For years my boys played with little else. Gordon, Thomas, James, Henry and all their locomotive consorts were on their tongues, the way children of missionaries must know the characters in the bible.

Shortly before Miles, our eldest, turned 2 my parents bought him a train set and my father and husband assembled the table, after which I lovingly set up the tracks and we waited for Miles to play. We waited with the hushed silence of parents anticipating some great developmental leap on the part of their child. But at two, Miles didn't yet know what to do with them.

The train table stood in his room, a beacon of things to come. As he got closer to 3 he spent more and more time at his trains, but still they derailed too easily and he needed constant supervision to play with them or he'd be reduced to tears and shrieks of frustration within seconds.

Enter Thomas the Tank Engine.

About the time he started nursery school we let him watch Thomas on TV, and the stories captivated Miles, as they do so many boys and girls. Once he had those stories and their characters in his little mind his play with the trains literally took off. Over the next two and a half years Miles played with them constantly and collected them train by train. He'd sit at the kitchen table pouring over the Thomas catalog with longing.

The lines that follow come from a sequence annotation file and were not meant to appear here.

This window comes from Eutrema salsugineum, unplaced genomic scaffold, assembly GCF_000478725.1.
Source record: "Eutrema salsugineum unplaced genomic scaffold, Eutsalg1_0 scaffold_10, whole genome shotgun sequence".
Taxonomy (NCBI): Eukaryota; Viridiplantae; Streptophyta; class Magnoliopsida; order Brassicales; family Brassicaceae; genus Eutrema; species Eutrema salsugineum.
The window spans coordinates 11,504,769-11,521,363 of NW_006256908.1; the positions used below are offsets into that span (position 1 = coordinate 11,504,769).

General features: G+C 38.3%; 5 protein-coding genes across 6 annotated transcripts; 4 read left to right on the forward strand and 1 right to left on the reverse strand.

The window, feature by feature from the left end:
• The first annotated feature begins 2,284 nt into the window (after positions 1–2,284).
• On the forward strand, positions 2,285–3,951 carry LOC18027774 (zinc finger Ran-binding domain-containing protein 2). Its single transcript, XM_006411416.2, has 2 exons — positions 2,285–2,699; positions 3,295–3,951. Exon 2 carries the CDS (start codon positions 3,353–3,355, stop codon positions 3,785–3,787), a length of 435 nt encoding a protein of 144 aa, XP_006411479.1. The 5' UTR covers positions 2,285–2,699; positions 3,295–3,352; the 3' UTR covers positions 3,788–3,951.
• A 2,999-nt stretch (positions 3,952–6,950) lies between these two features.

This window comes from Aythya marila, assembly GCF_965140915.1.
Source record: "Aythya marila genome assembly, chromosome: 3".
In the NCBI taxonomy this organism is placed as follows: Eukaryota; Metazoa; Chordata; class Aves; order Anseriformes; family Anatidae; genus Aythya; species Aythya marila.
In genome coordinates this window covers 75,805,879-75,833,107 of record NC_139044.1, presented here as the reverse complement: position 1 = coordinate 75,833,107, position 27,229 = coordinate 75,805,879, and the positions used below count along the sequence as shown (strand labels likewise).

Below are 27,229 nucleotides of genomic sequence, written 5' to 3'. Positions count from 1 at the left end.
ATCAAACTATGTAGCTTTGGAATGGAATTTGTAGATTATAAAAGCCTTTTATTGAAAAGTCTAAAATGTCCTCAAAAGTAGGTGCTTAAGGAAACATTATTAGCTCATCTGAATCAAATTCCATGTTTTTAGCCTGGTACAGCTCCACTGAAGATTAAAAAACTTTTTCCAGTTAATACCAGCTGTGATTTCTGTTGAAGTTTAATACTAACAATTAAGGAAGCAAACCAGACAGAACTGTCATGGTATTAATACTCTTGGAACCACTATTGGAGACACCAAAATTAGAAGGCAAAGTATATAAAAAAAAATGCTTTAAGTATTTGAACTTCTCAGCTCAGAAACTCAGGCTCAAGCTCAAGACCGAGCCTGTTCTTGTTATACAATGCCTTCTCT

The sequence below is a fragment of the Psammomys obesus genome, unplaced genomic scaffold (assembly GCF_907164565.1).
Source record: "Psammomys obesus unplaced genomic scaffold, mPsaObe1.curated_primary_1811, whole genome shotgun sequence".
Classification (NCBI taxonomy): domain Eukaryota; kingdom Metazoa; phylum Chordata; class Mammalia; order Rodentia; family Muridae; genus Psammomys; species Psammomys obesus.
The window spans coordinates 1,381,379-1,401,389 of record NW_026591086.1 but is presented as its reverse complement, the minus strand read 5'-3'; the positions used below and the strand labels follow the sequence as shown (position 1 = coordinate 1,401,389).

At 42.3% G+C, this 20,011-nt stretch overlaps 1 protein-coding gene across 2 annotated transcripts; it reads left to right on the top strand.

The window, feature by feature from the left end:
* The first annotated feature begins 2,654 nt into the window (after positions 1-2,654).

Seeing Miles's fascination, Alec loved them well before his second birthday. He would yank the tracks out from under trains like a little earthquake, the tracks that Miles or I had artfully set up. If frustration were a commodity that we could have sold, we'd be rich as Croesus. The boys would bicker over who got to play with James, or Diesel 10. To remedy this situation we or my parents would buy another James, but it was never enough. Even then, the boys would fight over the one thing that they didn't both possess--whatever that was.

Time passed. The train table lost a leg from all the rough and tumble. Miles started first grade. There were other more exciting toys. Though Alec was still in his prime Thomas playing years, Miles minced no words in telling Alec that Thomas was for babies. And of course Alec believed him. The trains sat and sat--sad extras from the movie Toy Story.